Tag: Simple Machines

Balloon Cars!

General Topics: Kinetic Energy, Mechanics, Physics, Simple Machines
Grade Level: 2-3

In this activity we explored the process of how forces work and how a force in one direction can cause motion in the opposite direction (Newton’s third law). The exercise had the students learning how to make a car powered by a balloon to be blown up and released. This gives the car forward motion!

Each student was given the cardboard pieces to assemble together, followed by the pencil axle, and the wheels. While the cardboard pieces were already cut to size, the students still had to measure the car sides and cut in slots for their wheel axles. This taught them how to use a ruler and measure items in inches. When the wheels and body were complete, the balloon was added and students could race their balloon cars!

This class we learned:

  • Newton’s third law (every action has an opposite and equal reaction)
  • Using a ruler and the difference between meters and inches

Things to keep in mind for future activities: 

  • Originally we were hoping to add a motor to the car or another electronic component but with the time to make the car, there was not enough time for an additional electronic component. In the future possibly pre-assembling the car or splitting into two sessions would be best

Making Motors!

General Topics: Electromagnetic Energy, Electronics, Physics, Simple Machines
Grade Level: 2-3

In this activity we explored the process of how electromagnetism works and how electromagnetism is used to create motors! The exercise had the students learning how to make a very basic motor using a copper wire, magnets, and a battery passing current through the device. The students had to find the best height above the magnets to allow for wire movement!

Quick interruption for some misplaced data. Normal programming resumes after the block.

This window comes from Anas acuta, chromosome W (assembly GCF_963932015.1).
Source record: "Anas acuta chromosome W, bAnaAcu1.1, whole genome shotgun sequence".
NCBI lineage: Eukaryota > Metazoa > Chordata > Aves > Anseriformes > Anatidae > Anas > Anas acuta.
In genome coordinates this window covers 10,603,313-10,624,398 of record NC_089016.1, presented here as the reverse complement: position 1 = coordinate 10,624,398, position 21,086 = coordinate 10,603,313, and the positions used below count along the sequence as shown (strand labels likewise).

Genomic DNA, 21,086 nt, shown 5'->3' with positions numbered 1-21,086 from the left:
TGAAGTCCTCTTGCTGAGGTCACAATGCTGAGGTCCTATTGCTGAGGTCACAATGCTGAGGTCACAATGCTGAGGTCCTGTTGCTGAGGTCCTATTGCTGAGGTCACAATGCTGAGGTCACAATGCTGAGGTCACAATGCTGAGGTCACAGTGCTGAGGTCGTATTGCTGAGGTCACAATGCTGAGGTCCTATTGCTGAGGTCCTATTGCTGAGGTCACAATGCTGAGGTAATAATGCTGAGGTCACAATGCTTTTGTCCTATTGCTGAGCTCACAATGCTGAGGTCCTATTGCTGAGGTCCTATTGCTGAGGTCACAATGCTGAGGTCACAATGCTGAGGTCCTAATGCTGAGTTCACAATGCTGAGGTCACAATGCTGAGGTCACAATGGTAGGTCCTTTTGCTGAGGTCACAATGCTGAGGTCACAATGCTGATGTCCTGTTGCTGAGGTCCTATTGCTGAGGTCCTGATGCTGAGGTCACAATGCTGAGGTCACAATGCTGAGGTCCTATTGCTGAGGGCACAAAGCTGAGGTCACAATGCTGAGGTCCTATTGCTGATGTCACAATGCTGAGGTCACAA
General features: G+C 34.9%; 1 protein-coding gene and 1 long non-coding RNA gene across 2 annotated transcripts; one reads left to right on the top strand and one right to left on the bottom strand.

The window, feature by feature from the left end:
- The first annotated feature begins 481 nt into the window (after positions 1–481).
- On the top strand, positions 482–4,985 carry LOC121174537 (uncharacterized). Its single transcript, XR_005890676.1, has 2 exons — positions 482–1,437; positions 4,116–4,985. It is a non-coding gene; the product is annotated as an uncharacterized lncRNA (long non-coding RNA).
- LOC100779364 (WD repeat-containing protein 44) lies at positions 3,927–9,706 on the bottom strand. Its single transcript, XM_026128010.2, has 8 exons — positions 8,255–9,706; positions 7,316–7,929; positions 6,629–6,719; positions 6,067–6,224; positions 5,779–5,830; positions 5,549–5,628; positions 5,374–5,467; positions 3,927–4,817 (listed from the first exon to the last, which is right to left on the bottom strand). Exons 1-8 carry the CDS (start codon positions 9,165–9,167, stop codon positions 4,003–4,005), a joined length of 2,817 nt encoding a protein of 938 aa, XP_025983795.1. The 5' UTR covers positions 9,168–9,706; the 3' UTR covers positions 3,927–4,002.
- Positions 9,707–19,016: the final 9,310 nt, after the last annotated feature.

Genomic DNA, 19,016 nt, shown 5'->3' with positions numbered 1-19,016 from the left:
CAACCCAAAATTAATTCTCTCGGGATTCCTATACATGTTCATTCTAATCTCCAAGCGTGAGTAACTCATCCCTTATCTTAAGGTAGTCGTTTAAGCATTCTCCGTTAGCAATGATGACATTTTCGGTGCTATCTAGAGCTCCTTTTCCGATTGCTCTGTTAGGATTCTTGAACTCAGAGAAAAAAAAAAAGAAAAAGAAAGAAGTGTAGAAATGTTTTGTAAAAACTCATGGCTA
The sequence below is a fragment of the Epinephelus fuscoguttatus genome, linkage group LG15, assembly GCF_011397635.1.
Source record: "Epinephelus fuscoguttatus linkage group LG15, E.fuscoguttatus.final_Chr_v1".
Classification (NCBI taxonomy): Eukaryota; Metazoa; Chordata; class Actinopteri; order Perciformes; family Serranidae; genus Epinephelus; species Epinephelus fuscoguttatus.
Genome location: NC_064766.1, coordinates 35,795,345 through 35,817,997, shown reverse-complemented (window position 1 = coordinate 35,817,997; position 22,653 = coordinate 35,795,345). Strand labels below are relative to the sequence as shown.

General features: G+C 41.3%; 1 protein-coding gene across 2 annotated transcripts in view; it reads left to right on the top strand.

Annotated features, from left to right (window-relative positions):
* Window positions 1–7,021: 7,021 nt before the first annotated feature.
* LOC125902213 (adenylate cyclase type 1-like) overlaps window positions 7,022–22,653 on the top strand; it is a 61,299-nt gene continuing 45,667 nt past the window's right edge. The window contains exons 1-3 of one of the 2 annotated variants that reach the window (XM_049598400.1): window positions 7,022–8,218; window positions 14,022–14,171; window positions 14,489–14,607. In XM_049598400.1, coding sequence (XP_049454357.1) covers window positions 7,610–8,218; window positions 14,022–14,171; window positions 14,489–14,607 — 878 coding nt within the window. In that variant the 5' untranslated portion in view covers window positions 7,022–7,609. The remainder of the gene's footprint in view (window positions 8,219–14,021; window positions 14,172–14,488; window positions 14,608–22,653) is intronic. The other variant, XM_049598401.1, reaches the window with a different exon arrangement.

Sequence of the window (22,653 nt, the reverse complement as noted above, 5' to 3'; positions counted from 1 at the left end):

Each student was first given the copper wire to coil up themselves. Once in a coil, the students used sandpaper to remove the coating on the wire (as it was galvanized).

The students were then given their cups, paper clips, and magnets and asked to assemble the body of their motors. The students were then given the alligator clips and battery to hook up their circuit. The paper clips were initially placed in a semi arbitrary distance from the magnet, but the actual distance of the paper clip from the magnet would vary and the students worked to find the ideal distance! Students worked to find what distance worked best to get their motors going. Once completed, their copper coils went spinning!

This class we learned:

  • What a magnetic field is
  • What an electromagnetic field is
  • How current running through a wire creates an electromagnetic field
  • How motors work
  • How magnets work

Things to keep in mind for future activities: 

  • Students had a bit of trouble coiling the wires. For this age group we may want to pre-coil them
  • Future designs of the paper cup motor should allow for easier movement of the paperclips to change the distance from the magnet

 

Motorized Car!

General Topics: Physics, Engineering, Mechanics, Simple Machines, Electric Energy, Circuits, Electronics, Basic Robotics
Grade Level: 6-8

In this activity, we made battery powered remote controlled cars.

Process:

  • During the first session, we explained the concepts behind circuitry and how we were applying it, and started assembling the H-bridge circuit we would use to control the car. This required an extended period of time because the circuitry has to be exact or else the car would not operate.
  • During the second session, we assembled the bodies of the cars, including assembling the axles out of pencils and straws, assembling the chassis out of cardboard, and attaching the laser-cut wheels.
  • During the final session we attached the motors and H-Bridges to the cars and tested them out.

What did we learned?

  • Simple Machines: Wheel and Axel;
  • Mechanics: Torque, Motion, Gears and Motors
  • Basic electronics: Its rules for how it works and why the electricity moves in a circuit.
  • For their cars to work, the circuitry and mechanical components had to be done and assembled in a specific way in order for it to work.

Things to keep in mind for future activities: 

  • Preparedness: kits labeled, with descriptions of the pieces
  • We learned that in order to keep the project moving we needed to break the activity into tangible lessons with fun things in between, like decorating the cars.
  • Redesign h-circuit to be more user friendly. The old design requires two buttons to be pressed with the same thumb but it should be changed to be pressed with one thumb